8. Eric, thank you for your candor and expressing some underlying truths that I for one have difficulty putting into cohesive thought. As an artist/writer (trying to do both well) you made me feel better about what it is I’m doing, what I’m not doing and what the hell am I doing anyway…
    Thank you for giving my day balance and perspective.
    AnnMarie

  9. Eliza Waters says:

    “The journey is the reward.” 😉

  10. johnhswenson says:

    As another aspiring author I’m curious as to why you’re going the traditional publishing route. Not that it’s right or wrong, just your reasons for doing that instead of the self-published route.

    • Thanks, John. By going through the motions of this process I’m gaining quite an education. As a result, my manuscript has improved quite a bit. Besides, I haven’t actually been rejected by anyone yet. I hope to learn and grow through that process as well.

  11. Pallav Shah says:

    Hey Eric, you see I have a very high opinion about myself, and i dont like to subscribe to other bloggers because half the time they write stuff that bores me and has no touch of humour in it. I consider myself and ignorant bastard because i am too scared of facing the real world competition. You are the first author that I particularly enjoy reading. Its like a little compliment from my side and since I consider my views highly :p you should too. Keep working on the novel. God Bless

  12. Lisa B says:

    I just read this: “A professional writer is an amateur who didn’t quit.” ~ Richard Bach
    Writers’ words to live by!

  13. Wendy says:

    I have a feeling the vernal equinox, the upcoming 4 blood moons (1st on is coming in 10 days) we will have in the next two years, and all the craziness world wide is felt more by writers than anyone else. I hope you can use this crazy time to propel your creativity, and focus. Keep plugging.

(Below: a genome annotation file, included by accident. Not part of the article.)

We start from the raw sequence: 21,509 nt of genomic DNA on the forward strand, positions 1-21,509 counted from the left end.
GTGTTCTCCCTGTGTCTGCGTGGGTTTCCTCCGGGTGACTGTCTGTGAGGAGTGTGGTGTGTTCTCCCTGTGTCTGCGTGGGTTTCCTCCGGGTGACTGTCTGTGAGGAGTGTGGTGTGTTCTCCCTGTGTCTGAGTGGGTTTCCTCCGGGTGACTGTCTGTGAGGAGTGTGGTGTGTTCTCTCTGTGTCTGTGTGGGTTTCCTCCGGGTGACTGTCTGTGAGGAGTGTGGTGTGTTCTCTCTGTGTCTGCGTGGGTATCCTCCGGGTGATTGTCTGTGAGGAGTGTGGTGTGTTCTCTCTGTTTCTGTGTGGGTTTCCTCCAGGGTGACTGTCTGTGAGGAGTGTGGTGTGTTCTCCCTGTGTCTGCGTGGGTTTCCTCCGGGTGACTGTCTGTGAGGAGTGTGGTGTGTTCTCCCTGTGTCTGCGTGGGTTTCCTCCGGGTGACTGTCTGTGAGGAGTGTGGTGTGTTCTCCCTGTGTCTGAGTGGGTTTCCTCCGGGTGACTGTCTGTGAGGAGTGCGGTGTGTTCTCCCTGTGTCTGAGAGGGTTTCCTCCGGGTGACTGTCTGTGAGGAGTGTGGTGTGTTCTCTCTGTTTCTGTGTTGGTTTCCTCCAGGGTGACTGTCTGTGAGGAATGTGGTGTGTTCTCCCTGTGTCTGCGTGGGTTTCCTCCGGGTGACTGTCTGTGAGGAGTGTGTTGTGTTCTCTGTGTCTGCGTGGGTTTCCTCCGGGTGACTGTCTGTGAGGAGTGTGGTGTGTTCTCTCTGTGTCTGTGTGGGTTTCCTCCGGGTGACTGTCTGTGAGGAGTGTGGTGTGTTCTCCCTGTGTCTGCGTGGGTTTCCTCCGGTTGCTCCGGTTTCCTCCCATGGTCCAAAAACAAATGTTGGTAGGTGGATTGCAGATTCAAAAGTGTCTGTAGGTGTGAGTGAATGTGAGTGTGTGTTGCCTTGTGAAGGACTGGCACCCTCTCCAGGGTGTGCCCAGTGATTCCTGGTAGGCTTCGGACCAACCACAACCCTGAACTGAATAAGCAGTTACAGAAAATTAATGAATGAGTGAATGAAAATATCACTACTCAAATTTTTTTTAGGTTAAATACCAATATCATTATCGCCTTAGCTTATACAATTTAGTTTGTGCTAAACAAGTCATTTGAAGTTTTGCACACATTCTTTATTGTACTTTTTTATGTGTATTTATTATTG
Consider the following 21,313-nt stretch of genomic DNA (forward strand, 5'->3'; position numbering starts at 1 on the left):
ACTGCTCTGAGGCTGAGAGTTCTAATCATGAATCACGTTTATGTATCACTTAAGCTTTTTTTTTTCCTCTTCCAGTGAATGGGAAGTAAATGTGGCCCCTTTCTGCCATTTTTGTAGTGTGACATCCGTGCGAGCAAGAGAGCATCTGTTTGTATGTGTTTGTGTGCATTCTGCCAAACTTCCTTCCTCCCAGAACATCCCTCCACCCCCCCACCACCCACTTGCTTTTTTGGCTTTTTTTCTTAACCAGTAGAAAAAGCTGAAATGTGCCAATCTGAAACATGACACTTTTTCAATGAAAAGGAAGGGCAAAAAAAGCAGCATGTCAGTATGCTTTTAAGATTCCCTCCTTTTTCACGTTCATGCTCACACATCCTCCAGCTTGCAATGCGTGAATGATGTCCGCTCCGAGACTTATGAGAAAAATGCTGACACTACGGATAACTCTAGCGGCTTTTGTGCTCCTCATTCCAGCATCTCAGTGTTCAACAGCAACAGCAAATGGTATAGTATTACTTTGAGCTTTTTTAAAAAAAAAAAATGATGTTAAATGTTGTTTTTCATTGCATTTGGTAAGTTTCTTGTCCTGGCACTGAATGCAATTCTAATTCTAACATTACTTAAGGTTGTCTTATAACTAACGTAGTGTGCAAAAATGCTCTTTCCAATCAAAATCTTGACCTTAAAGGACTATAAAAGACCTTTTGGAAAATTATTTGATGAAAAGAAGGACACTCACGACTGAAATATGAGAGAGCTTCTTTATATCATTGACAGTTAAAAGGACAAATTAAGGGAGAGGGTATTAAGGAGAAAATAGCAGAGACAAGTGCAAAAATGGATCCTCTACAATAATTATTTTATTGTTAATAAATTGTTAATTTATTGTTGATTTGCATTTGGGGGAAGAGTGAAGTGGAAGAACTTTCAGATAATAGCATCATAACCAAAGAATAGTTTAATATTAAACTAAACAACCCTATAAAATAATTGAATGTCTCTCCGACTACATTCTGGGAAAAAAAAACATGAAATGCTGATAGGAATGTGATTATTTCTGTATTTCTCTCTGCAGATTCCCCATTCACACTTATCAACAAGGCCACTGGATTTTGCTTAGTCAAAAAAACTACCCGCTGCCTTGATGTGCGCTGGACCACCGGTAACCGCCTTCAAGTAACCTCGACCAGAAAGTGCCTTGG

14. Mike Spindell says:

    Eric,
    Screw rejection! You are a writer if you write. I’m pushing 70 hard and if I’ve learned anything it’s to never view yourself through the eyes of others. Is your angst about being seen as legitimate, or is it about making money from your craft? You’re already legitimate because obviously from this site others see you as being so. If it’s about the money then you have a conundrum. Few people have the success of a Rowling, which is just the way the industry goes. Many people have best sellers make some dough and they’re gone with the wind after they die. Google Alexander King who was a famous author and celebrity in the 50′s. I don’t counsel not to try to make money with your writing, but if that alone is your end game then you’re losing track of what brought you to write in the first place, which is expression of what goes on inside you. I write because there are ideas I want to express to other people, everything else (if indeed there is anything else) would be gravy. Hang in there.

    • Thanks, Mike! I assure you, it’s not about money. If it was then I’d probably forgo the literary agent altogether just to avoid paying them a cut. HA! Nah, this post is simply a jab at the process. I can’t believe how easily literary agents allow great writers to slip through their fingers simply because they make the rules. The system is flawed.

  15. zenkatwrites says:

    Yes you have to stick with it. I am 58 and just sold my first painting outright (dkatiepowellart). I have been rejected so many times that folks next to me in outdoor fairs feel sorry for me! But I do what i do and hope to someday make a living at it. I like your writing . . .

  16. Julie Lillian says:

    Thanks for visiting my blog – and I guess I have to confess, I’m a fellow Virgo — what does that say about us? This post was excellent. It seems that unless you already have some claim to fame, they want you to provide the market for them before they accept your manuscript. I have an author friend who just decided to write about horses for teenage girls one day and she got published in the good old days (1980s) now she’s in the system so she gets to keep writing and being published.

  17. John Rogers says:

    Reblogged this on Pilgrimage and commented:
    This is well … and painfully … put.

  18. sued51 says:

    You’ve expressed the dilemma oh so perfectly…

  19. writerinsoul says:

    Wait! You left out a (potential) fear: success after death! They discover our brilliance when it’s too late for us to get anything out of it!

  20. curtisbausse says:

    A great piece on something I (and many others) can relate to perfectly!

  21. aj vosse says:

    Ah well I’m with you on this one… soon we’ll be getting kicked out of the place we rent because I can’t even get a day job… sad!! 😉